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Slave Narrative of Charles Coles
Posted By Dennis Partridge On In Black Genealogy,Maryland | No Comments
Person Interviewed: Charles Coles
Location: Baltimore, Maryland
Date of Birth: 1851
Place of Birth: Charles County MD
Place of Residence: 1106 Sterling St., Baltimore, Maryland
Reference: Personal interview with Charles Coles at his home, 1106 Sterling St., Baltimore, Md.
“I was born near Pisgah, a small village in the western part of Charles County, about 1851. I do not know who my parents were nor my relatives. I was reared on a large farm owned by a man by the name of Silas Dorsey, a fine Christian gentleman and a member of the Catholic Church.
“Mr. Dorsey was a man of excellent reputation and character, was loved by all who knew him, black and white, especially his slaves. He was never known to be harsh or cruel to any of his slaves, of which he had more than 75.
“The slaves were Mr. Dorsey’s family group, he and his wife were very considerate in all their dealings. In the winter the slaves wore good heavy clothes and shoes and in summer they were dressed in fine clothes.
“I have been told that the Dorseys’ farm contained about 3500 acres, on which were 75 slaves. We had no overseers. Mr. and Mrs. Dorsey managed the farm. They required the farm hands to work from 7 A.M. to 6:00 P.M.; after that their time was their own.
“There were no jails nor was any whipping done on the farm. No one was bought or sold. Mr. and Mrs. Dorsey conducted regular religious services of the Catholic church on the farm in a chapel erected for that purpose and in which the slaves were taught the catechism and some learned how to read and write and were assisted by some Catholic priests who came to the farm on church holidays and on Sundays for that purpose. When a child was born, it was baptised by the priest, and given names and they were recorded in the Bible. We were taught the rituals of the Catholic church and when any one died, the funeral was conducted by a priest, the corpse was buried in the Dorseys’ graveyard, a lot of about 1-1/2 acres, surrounded by cedar trees and well cared for. The only difference in the graves was that the Dorsey people had marble markers and the slaves had plain stones.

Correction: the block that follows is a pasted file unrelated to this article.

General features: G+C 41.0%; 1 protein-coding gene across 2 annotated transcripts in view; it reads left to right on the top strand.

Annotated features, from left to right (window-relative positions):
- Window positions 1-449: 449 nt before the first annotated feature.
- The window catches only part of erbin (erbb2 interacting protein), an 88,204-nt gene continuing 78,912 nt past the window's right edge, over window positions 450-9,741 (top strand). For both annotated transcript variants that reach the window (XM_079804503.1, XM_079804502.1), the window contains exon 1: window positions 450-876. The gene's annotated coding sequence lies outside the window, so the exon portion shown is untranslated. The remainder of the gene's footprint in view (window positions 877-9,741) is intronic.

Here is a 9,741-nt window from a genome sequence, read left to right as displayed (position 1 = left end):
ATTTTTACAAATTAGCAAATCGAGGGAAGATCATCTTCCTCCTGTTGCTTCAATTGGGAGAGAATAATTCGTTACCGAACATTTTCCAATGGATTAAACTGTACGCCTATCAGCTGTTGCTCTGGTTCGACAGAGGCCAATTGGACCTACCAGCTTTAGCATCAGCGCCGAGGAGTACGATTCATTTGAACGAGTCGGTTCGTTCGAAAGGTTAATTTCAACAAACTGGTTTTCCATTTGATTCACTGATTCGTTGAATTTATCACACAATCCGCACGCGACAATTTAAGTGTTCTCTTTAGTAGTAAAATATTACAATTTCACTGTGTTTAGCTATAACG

“I have never heard of any of the Dorseys’ slaves running away. We did not have any trouble with the white people.
“The slaves lived in good quarters, each house was weather-boarded and stripped to keep out the cold. I do not remember whether the slaves worked or not on Saturdays, but I know the holidays were their own. Mr. Dorsey did not have dances and other kinds of antics that you expected to find on other plantations.
“We had many marbles and toys that poor children had, in that day my favorite game was marbles.
“When we took sick Mr. and Mrs. Dorsey had a doctor who admistered to the slaves, giving medical care that they needed. I am still a Catholic and will always be a member of St. Peter Clavier Church.”
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